Your Tactical Training Scenario - A Pistol Whipping and Gun Disarm
You are out for a walk at night. You have your CCW pistol concealed under your shirt. You are set upon by two robbers, one of whom is armed with a pistol. He uses that pistol to smash you in the head and then orders you to the ground. What do you do? That’s what happened to a man in the story below. Read the short story and think about how you would have solved the problem.
According to the story:
”They then “put him face down on the ground, frisked him, and stole the victim’s concealed weapon,”
The victim here is lucky that the attackers didn’t kill him with his own gun.
I say it over and over again, but clearly it bears repeating:
“The gun itself isn’t enough.” The gun isn’t the steel equivalent of a magic talisman or lucky rabbit’s foot that protects you from danger. The gun is a tool. And like all other tools, they require a plan and intelligent operation to use.
One element of your defensive gun use plan is to decide what your “go signals” will be. When will you fight no matter how bad the odds are against you? My suggestion to students is that they always have to fight/flee in some few circumstances. In these circumstances, compliance is rarely a successful option:
- A criminal tries to take you to another location
- A criminal tries to restrain you
- A criminal puts you on the ground
- A criminal attempts to search you
All of these actions are designed to limit your response options. They aren’t the actions of a criminal who is just trying to get your stuff. These are the actions of a criminal who wants something more than your stuff. It’s go time when these things start happening.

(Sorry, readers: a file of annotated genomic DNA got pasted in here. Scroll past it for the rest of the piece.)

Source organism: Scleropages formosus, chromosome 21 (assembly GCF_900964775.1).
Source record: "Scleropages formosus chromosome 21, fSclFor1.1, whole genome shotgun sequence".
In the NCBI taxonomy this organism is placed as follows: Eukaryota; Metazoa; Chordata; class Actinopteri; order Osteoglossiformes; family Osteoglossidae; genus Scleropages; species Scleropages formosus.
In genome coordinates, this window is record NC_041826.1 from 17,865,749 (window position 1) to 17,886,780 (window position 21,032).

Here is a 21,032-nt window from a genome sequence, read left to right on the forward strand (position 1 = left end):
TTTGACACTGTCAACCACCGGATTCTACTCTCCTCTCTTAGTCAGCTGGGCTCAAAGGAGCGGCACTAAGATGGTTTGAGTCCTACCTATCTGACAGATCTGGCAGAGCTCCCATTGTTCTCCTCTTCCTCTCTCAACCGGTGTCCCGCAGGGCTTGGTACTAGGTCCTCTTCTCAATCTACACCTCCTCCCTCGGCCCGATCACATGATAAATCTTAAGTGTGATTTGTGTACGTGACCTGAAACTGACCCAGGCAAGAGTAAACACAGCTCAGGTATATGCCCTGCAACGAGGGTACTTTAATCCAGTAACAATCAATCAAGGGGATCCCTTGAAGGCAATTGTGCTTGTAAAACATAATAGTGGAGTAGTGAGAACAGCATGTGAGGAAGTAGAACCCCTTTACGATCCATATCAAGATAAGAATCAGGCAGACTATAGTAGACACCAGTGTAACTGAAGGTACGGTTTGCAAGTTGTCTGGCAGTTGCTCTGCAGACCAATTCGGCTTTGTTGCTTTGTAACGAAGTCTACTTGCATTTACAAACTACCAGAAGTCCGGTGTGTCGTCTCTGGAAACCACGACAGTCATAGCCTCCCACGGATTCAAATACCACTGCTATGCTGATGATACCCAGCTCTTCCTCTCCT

Read Rory Miller’s work on “Resource Predators” vs. “Process Predators.” Some predators want your resources. Some just get off on the process of hurting you. A criminal ordering you to one of the things I listed above is identifying himself as a process predator. Just giving him your stuff isn’t going to stop his predation. You must either escape or fight.
Don’t get caught so unaware that you get knocked to the ground and lose your CCW gun. It’s bad form and doesn’t lead to a long life expectancy. Think through some scenarios yourself and decide what your personal “go signals” will be.
Greg Ellifritz is a retired firearms and defensive tactics training officer . He holds instructor or master instructor certifications in more than 75 different weapon systems, defensive tactics programs and police specialty areas. Greg has a master's degree in Public Policy and Management and is an instructor for both the Ohio Peace Officer's Training Academy and the Tactical Defense Institute.